The two men could not look or be more different. Steve Taylor is the iconoclastic, long-haired, alternative rock musician whose repertoire includes tunes with curious names such as "I Want to Be a Clone," "This Disco (Used to Be a Cute Cathedral)," and the often misunderstood "I Blew Up the Clinic Real Good." In contrast, Michael Card, bald and anything but flamboyant, writes music featuring acoustic guitars and rich string arrangements, with album titles such as Known by the Scars, Scandalon, joy in the Journey, and Sleep Sound in Jesus. They are not a duo one would expect to agree about much. Yet each has felt like an outsider in the Christian music industry and has concerns over the course Christian music has taken.

What are your impressions of the current state of the Christian music industry?

Card: The contemporary Christian music scene used to be a song-driven industry. People would come to concerts and they would say, "Why, I heard all those songs, but I didn't know it was you that sang them." Songs tended to have a longer life in those days, and these songs were more in the possession of the church. We sang Keith Green songs and John Talbot songs in church, for example.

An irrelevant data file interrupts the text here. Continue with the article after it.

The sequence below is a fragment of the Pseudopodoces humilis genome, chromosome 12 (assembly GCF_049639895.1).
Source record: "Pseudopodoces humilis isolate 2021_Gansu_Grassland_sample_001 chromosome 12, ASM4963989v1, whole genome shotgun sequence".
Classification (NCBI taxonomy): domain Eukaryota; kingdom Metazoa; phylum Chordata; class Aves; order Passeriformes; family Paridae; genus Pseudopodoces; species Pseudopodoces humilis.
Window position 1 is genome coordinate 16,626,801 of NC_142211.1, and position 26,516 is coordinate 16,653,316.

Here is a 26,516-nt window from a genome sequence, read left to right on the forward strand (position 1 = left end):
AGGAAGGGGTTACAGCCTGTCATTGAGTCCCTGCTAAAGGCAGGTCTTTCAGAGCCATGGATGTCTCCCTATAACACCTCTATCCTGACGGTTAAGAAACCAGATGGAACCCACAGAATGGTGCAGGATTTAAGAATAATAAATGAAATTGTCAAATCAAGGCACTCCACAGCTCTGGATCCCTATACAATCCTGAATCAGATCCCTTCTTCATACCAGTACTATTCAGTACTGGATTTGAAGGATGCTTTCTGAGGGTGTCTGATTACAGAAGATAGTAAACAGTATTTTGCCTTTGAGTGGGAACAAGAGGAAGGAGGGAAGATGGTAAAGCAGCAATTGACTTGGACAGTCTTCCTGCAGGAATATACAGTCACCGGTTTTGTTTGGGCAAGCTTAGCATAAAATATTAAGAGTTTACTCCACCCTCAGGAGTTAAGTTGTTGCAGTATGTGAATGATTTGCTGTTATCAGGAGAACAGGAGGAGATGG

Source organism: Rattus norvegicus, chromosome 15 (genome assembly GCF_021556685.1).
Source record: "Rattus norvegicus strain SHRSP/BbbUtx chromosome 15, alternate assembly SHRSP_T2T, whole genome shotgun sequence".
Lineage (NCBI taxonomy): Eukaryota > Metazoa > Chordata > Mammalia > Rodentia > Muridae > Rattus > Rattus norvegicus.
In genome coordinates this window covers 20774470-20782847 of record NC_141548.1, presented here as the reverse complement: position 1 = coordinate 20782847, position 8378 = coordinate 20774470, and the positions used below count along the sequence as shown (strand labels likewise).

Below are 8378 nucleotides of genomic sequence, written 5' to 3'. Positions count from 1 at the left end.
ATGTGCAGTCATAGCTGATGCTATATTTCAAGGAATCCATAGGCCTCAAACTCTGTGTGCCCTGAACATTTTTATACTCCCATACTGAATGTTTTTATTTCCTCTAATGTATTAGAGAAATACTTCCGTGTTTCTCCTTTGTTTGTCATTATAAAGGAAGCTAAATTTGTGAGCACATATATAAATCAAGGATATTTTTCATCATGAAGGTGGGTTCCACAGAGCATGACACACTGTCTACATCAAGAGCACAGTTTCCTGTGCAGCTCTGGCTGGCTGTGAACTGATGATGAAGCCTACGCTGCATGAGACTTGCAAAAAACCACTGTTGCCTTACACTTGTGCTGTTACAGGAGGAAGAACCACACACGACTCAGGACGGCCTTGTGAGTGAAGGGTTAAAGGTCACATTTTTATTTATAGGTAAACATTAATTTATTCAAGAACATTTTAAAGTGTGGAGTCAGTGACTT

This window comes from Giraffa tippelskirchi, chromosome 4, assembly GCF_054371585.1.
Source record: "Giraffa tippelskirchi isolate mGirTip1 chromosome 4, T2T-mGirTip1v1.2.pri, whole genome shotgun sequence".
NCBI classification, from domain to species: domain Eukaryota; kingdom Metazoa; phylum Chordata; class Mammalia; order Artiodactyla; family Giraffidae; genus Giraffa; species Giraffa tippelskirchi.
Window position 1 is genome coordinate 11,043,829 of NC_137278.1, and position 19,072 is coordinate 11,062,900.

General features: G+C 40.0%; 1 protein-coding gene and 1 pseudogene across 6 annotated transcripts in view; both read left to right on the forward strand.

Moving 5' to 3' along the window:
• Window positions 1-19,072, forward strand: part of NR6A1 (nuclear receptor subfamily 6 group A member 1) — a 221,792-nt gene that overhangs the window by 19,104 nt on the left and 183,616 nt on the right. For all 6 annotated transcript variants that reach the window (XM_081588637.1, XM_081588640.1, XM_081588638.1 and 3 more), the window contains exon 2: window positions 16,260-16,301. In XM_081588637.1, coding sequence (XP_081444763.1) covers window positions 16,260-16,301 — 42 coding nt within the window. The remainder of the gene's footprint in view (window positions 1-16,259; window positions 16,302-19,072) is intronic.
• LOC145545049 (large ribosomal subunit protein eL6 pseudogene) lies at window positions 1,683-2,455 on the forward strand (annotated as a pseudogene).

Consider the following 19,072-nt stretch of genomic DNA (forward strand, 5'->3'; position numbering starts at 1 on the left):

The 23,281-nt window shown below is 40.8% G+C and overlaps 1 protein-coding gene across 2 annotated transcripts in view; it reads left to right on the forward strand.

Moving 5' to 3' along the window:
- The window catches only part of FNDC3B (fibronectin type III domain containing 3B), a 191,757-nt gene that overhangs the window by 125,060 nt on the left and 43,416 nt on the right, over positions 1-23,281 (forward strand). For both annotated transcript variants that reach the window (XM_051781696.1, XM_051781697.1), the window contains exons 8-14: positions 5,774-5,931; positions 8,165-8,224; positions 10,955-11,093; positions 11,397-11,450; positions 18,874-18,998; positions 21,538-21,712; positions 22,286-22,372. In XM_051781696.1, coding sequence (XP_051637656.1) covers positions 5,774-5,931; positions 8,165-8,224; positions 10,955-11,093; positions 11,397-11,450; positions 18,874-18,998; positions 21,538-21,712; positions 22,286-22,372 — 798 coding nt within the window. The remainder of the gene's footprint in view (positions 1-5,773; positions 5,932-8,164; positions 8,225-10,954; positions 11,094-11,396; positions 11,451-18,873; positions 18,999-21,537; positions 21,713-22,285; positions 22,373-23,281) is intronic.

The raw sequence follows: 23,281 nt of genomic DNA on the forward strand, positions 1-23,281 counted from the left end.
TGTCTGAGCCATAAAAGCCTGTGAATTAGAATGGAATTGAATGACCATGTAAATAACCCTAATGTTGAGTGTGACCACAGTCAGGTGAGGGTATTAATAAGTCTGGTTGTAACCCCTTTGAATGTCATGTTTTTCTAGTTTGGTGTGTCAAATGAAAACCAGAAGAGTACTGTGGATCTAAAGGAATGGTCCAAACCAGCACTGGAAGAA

Now, the industry is celebrity-driven. The song is almost irrelevant. The focus is on the person, and songs have become disposable. They're on the charts and play on the radio for maybe two or three weeks, but then they disappear. And now, for the most part, these songs never become a part of the church's worship. In fact, a whole other industry has grown up, like the "Praise and Worship" tapes from Integrity Music, because a need was dire. And so in many ways, contemporary Christian music is becoming irrelevant. If it's irrelevant to the church, it's ...

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